Associations between arterial stiffness, depressive symptoms and cerebral small vessel disease: cross-sectional findings from the AGES-Reykjavik Study.

https://arctichealth.org/en/permalink/ahliterature267325
Source
J Psychiatry Neurosci. 2015 Oct 20;41(1):140334
Publication Type
Article
Date
Oct-20-2015
Author
Thomas T van Sloten
Gary F Mitchell
Sigurdur Sigurdsson
Mark A van Buchem
Palmi V Jonsson
Melissa E Garcia
Tamara B Harris
Ronald M A Henry
Andrew S Levey
Coen D A Stehouwer
Vilmundur Gudnason
Lenore J Launer
Source
J Psychiatry Neurosci. 2015 Oct 20;41(1):140334
Date
Oct-20-2015
Language
English
Publication Type
Article
Abstract
Arterial stiffness may contribute to depression via cerebral microvascular damage, but evidence for this is scarce. We therefore investigated whether arterial stiffness is associated with depressive symptoms and whether cerebral small vessel disease contributes to this association.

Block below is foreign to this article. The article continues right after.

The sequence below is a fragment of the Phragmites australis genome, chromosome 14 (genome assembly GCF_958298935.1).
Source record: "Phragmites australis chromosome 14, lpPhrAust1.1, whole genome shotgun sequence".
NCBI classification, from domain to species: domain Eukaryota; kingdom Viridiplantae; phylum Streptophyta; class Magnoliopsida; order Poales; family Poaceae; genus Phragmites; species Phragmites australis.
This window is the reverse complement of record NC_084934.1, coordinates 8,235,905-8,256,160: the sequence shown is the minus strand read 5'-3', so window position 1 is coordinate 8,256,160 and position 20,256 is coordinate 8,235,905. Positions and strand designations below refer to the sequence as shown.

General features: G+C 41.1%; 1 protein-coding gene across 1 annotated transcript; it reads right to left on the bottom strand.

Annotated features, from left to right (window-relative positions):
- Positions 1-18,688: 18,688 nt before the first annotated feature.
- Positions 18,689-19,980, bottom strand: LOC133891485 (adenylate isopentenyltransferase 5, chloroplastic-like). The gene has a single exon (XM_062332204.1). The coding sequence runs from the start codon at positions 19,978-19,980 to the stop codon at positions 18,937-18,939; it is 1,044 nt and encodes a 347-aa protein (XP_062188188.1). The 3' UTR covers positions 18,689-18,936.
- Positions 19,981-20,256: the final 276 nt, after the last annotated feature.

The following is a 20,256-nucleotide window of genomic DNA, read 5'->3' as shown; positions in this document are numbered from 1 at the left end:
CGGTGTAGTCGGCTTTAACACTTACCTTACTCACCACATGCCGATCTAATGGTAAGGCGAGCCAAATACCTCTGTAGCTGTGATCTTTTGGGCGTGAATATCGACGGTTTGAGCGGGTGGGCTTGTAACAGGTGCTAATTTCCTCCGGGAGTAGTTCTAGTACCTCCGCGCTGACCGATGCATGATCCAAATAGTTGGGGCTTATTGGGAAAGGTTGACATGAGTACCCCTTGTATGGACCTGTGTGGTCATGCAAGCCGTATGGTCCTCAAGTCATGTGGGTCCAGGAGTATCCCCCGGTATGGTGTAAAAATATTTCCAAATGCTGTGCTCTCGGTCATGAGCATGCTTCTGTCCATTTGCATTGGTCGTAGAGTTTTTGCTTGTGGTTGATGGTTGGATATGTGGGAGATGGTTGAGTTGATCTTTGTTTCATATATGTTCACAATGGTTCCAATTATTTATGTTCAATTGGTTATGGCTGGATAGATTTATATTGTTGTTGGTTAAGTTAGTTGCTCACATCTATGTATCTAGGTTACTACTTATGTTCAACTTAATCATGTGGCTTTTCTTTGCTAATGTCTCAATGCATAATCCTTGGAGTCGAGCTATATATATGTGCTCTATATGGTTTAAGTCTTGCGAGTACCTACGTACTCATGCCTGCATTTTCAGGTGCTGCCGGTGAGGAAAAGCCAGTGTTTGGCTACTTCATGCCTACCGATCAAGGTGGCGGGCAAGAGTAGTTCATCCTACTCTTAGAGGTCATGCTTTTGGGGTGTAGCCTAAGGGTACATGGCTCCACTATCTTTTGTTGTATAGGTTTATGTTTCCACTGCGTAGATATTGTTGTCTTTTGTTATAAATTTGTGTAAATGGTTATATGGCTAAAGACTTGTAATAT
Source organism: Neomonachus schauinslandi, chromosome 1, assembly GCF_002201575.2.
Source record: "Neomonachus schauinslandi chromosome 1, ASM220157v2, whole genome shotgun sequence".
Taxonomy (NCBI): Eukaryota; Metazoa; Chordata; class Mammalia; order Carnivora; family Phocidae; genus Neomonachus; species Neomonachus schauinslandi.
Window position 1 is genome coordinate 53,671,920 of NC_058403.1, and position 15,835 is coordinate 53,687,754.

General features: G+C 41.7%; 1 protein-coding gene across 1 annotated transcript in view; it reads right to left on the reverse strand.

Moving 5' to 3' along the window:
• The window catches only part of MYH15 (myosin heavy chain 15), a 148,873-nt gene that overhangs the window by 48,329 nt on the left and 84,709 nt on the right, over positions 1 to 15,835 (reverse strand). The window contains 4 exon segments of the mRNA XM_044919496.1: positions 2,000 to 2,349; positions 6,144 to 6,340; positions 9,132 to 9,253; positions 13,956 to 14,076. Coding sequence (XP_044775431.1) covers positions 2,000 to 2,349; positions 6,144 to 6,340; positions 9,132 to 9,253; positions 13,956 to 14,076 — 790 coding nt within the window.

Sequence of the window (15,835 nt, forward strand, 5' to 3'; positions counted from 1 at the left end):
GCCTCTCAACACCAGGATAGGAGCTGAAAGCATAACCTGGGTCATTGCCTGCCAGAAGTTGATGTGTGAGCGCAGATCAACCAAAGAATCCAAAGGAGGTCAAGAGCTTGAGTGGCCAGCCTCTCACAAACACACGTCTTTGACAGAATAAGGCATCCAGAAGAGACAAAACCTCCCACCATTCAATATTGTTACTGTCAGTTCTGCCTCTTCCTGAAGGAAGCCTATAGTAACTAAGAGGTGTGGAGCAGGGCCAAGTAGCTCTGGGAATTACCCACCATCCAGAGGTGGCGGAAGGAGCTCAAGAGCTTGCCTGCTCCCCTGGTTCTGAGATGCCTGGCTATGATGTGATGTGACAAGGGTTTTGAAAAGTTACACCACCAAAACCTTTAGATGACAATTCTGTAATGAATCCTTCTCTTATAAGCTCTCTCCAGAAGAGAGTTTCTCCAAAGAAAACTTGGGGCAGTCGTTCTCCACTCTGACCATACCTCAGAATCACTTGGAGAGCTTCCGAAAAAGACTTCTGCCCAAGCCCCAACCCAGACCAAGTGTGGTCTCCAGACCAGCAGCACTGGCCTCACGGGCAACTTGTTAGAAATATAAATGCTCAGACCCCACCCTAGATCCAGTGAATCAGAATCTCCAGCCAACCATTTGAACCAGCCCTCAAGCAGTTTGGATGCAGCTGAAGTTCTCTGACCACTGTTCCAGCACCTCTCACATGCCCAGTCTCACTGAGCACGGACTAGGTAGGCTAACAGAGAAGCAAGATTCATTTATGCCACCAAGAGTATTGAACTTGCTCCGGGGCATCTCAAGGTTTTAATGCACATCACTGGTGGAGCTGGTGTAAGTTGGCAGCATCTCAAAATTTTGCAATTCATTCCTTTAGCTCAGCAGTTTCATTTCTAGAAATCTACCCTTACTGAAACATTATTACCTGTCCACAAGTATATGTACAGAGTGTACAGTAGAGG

This cross-sectional study included a subset of participants from the AGES-Reykjavik study second examination round, which was conducted from 2007 to 2011. Arterial stiffness (carotid-femoral pulse wave velocity [CFPWV]), depressive symptoms (15-item geriatric depression scale [GDS-15]) and cerebral small vessel disease (MRI) were determined. Manifestations of cerebral small vessel disease included higher white matter hyperintensity volume, subcortical infarcts, cerebral microbleeds, Virchow-Robin spaces and lower total brain parenchyma volume.